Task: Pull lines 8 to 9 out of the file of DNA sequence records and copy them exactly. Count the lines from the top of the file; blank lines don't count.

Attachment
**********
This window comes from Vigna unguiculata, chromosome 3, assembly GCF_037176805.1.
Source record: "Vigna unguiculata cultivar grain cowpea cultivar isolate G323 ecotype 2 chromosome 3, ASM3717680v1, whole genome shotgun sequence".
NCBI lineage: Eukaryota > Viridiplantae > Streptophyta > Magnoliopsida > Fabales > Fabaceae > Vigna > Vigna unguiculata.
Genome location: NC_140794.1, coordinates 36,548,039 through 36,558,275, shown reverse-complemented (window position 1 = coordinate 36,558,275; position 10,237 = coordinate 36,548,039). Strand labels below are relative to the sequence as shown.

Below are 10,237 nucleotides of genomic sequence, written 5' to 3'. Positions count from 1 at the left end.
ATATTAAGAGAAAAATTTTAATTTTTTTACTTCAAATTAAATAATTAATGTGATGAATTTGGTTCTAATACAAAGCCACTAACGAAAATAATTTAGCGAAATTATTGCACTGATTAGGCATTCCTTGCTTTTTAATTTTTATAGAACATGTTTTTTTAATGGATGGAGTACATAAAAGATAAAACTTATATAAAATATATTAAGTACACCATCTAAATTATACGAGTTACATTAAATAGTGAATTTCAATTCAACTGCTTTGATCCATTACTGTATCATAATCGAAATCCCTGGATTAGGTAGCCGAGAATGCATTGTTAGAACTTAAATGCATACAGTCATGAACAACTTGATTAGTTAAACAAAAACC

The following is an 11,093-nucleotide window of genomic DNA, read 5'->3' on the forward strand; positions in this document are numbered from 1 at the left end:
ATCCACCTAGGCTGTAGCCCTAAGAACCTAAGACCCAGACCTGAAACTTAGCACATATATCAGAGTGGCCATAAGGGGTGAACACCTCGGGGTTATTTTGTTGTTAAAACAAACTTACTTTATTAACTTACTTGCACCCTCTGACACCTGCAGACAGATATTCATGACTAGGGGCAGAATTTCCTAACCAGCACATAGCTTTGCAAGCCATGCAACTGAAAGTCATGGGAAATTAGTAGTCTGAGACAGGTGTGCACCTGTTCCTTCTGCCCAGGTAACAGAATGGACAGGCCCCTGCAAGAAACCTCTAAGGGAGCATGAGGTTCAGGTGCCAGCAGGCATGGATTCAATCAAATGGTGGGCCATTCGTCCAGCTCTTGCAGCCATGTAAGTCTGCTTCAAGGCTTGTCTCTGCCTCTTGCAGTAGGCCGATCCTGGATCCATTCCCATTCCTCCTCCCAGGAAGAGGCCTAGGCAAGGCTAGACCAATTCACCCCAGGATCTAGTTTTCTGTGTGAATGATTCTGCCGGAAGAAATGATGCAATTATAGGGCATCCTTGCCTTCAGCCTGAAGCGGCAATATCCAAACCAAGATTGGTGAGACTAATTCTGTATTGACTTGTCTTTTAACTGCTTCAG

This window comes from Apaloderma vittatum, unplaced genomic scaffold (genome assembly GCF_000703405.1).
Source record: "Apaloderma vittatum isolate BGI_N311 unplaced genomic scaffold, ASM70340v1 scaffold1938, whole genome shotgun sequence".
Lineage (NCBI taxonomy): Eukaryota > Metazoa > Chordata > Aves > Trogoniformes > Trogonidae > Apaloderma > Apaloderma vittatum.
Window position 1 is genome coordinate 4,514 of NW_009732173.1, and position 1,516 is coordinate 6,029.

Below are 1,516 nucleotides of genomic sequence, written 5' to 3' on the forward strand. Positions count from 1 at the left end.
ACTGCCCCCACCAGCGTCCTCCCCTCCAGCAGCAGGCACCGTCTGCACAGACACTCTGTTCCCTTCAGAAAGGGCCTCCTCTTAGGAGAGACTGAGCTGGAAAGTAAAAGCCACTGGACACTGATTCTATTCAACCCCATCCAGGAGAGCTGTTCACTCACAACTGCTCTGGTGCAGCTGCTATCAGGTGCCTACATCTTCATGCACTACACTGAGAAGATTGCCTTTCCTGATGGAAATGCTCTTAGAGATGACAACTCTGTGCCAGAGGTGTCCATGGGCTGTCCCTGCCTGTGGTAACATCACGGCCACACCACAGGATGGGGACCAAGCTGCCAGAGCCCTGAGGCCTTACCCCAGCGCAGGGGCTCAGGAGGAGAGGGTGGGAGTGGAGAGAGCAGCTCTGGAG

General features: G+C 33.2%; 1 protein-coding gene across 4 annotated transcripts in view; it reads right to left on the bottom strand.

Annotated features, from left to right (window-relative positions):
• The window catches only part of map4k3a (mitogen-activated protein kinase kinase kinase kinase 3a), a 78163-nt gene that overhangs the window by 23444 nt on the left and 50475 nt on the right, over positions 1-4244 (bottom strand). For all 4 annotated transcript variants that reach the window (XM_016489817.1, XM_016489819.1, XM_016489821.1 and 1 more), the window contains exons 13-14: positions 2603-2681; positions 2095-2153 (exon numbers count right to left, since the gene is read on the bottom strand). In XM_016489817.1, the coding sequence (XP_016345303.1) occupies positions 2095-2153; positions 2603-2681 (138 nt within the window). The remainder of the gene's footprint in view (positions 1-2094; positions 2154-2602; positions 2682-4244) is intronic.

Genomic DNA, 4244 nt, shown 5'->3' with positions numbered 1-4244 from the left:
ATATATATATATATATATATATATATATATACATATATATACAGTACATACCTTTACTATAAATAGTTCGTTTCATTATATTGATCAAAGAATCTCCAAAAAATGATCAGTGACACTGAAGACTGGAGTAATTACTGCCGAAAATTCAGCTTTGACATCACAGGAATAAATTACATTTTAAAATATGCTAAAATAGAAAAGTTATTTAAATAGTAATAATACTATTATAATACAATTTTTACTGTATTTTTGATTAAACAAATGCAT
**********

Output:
ATCCACCTAGGCTGTAGCCCTAAGAACCTAAGACCCAGACCTGAAACTTAGCACATATATCAGAGTGGCCATAAGGGGTGAACACCTCGGGGTTATTTTGTTGTTAAAACAAACTTACTTTATTAACTTACTTGCACCCTCTGACACCTGCAGACAGATATTCATGACTAGGGGCAGAATTTCCTAACCAGCACATAGCTTTGCAAGCCATGCAACTGAAAGTCATGGGAAATTAGTAGTCTGAGACAGGTGTGCACCTGTTCCTTCTGCCCAGGTAACAGAATGGACAGGCCCCTGCAAGAAACCTCTAAGGGAGCATGAGGTTCAGGTGCCAGCAGGCATGGATTCAATCAAATGGTGGGCCATTCGTCCAGCTCTTGCAGCCATGTAAGTCTGCTTCAAGGCTTGTCTCTGCCTCTTGCAGTAGGCCGATCCTGGATCCATTCCCATTCCTCCTCCCAGGAAGAGGCCTAGGCAAGGCTAGACCAATTCACCCCAGGATCTAGTTTTCTGTGTGAATGATTCTGCCGGAAGAAATGATGCAATTATAGGGCATCCTTGCCTTCAGCCTGAAGCGGCAATATCCAAACCAAGATTGGTGAGACTAATTCTGTATTGACTTGTCTTTTAACTGCTTCAG

This window comes from Apaloderma vittatum, unplaced genomic scaffold (genome assembly GCF_000703405.1).